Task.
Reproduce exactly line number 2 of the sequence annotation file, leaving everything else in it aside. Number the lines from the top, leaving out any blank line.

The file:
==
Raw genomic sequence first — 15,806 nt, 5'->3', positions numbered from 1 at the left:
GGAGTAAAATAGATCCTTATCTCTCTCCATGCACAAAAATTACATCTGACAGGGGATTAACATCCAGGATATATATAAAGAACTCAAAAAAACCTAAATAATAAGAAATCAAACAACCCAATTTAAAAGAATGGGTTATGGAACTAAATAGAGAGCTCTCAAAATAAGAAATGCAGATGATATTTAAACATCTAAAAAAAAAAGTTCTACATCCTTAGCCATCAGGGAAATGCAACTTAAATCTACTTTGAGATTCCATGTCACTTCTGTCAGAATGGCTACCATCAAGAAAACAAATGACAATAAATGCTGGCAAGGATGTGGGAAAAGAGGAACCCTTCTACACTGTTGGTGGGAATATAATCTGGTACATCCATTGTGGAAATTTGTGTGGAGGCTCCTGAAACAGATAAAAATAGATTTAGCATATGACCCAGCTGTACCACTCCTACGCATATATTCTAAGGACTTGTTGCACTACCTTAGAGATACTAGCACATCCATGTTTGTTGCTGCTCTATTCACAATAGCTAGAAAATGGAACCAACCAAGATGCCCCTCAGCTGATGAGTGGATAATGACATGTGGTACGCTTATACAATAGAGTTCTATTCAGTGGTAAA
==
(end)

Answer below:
GGAGTAAAATAGATCCTTATCTCTCTCCATGCACAAAAATTACATCTGACAGGGGATTAACATCCAGGATATATATAAAGAACTCAAAAAAACCTAAATAATAAGAAATCAAACAACCCAATTTAAAAGAATGGGTTATGGAACTAAATAGAGAGCTCTCAAAATAAGAAATGCAGATGATATTTAAACATCTAAAAAAAAAAGTTCTACATCCTTAGCCATCAGGGAAATGCAACTTAAATCTACTTTGAGATTCCATGTCACTTCTGTCAGAATGGCTACCATCAAGAAAACAAATGACAATAAATGCTGGCAAGGATGTGGGAAAAGAGGAACCCTTCTACACTGTTGGTGGGAATATAATCTGGTACATCCATTGTGGAAATTTGTGTGGAGGCTCCTGAAACAGATAAAAATAGATTTAGCATATGACCCAGCTGTACCACTCCTACGCATATATTCTAAGGACTTGTTGCACTACCTTAGAGATACTAGCACATCCATGTTTGTTGCTGCTCTATTCACAATAGCTAGAAAATGGAACCAACCAAGATGCCCCTCAGCTGATGAGTGGATAATGACATGTGGTACGCTTATACAATAGAGTTCTATTCAGTGGTAAA